If that sounds a heartless way to think about other people, consider the parallels. Physical clutter, as a widespread problem, is only as old as modern consumerism: before the availability of cheap gadgets, clothes and self-assembly furniture, it wasn't an option for most people to accumulate basements full of unwanted exercise bikes, games consoles or broken Ikea bookshelves. We think we want this stuff, but, once it becomes clutter, it exerts a subtle psychological tug. It weighs us down. The notion of purging it begins to strike as us appealing, and dumping all the crap into bin bags feels like a liberation. "Friend clutter", likewise, accumulates because it's effortless to accumulate it: before the internet, the only bonds you'd retain were the ones you actively cultivated, by travel or letter-writing or phone calls, or those with the handful of people you saw every day. Friend clutter exerts a similar psychological pull. The difference, as Bierce understood, comes with the decluttering part: exercise bikes and PlayStations don't get offended when you get rid of them. People do. So we let the clutter accumulate.
And while the psychological impact of severing a friendship (even one that only exists as a row in a database, in which neither party remembers who the other actually is) can be mildly traumatic (there have been neurological studies that showed that social/romantic rejection stimulates the same parts of the brain as physical pain; I wouldn't be surprised if awareness of a severed connection worked similarly), another factor is the business models of social software services, such as Facebook, whose balance sheet depends on as many people as possible seeing which brands other people they “know” in some sense or other liked, hence another layer of polite hypocrisy is invented: the hidden, passive “friendship”, in which one doesn't have to see anything about the life of one's notional acquaintance, but can avoid the minor agony of forever writing them out of one's life. (And unfriending, it goes without saying, is forever, or at least without a damned good apology.)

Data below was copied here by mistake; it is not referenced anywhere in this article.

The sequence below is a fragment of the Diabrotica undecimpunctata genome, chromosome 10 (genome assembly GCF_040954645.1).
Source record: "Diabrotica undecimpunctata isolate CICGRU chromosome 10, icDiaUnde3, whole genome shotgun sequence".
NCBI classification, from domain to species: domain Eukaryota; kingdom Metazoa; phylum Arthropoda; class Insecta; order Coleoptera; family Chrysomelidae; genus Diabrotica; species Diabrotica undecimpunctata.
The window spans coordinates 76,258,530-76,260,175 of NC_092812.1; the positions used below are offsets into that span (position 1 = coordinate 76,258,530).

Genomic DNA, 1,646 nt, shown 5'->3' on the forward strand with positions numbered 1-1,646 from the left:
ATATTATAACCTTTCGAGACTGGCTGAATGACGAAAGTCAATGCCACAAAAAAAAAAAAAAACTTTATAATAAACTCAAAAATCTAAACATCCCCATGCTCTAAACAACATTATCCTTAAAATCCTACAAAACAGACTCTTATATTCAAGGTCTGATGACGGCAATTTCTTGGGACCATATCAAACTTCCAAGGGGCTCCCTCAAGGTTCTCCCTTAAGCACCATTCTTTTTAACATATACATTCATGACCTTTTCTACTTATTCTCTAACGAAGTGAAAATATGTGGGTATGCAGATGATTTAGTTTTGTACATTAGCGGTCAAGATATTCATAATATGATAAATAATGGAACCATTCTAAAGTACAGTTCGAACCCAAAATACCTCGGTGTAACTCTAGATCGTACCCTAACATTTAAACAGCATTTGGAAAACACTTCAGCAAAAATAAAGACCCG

The more profound truth behind friend clutter may be that, as a general rule, we don't handle endings well. "Our culture seems to applaud the spirit, promise and gumption of beginnings," writes the sociologist Sara Lawrence-Lightfoot in her absorbing new book, Exit: The Endings That Set Us Free, whereas "our exits are often ignored or invisible". We celebrate the new – marriages, homes, work projects – but "there is little appreciation or applause when we decide (or it is decided for us) that it's time to move on". We need "a language for leave-taking", Lawrence-Lightfoot argues, and not just for funerals. A terminated friendship, after all, needn't necessarily signal a horrifying defeat, to be expunged from memory. One might just as easily think of it as "completed".
Mullany recommends a friend-decluttering exercise that she admits sounds "weird", but that she predicts will become more and more widely accepted. She advises making a public proclamation on Facebook in which you specify the criteria by which you'll henceforth be defining people as "friends". Maybe you'll resolve only to remain Facebook friends with people you've met at least once in real life, or maybe you'll use a stricter standard, such as whether you'd invite that person to your wedding. Explain, in the same proclamation, that the consequent defriending shouldn't be taken personally, and that you're doing it to a number of people at once. Then start clearing out the clutter.
If Zuckerberg's insistence that everyone should be friends with everyone prompts us, out of necessity, to winnow our lists to a smaller group of people we truly cherish, he'll have done something admirable, even if it's the opposite of what he intended.
Indeed; though whether it prompts people to circle the wagons and insist on only remaining attached to people they have met recently or would go for a drink with is another question. Part of the utility of services like Facebook and whatever succeeds it would be to keep in low-level ambient contact with people whom one is not friends with in the classic sense of friendship: old school buddies, ex-coworkers, people one met a few times some years ago, and so on. Of course, the amount of attention these people might have for one is probably somewhat limited, so updates would be limited to the major things: changes of location, marital status, sex, and that sort of thing. Which strikes me as quite distinct from the interactions one has with one's active online friends: the stream of updates about one's life peppered with amusing links, usually involving cats.

culture facebook social software society 5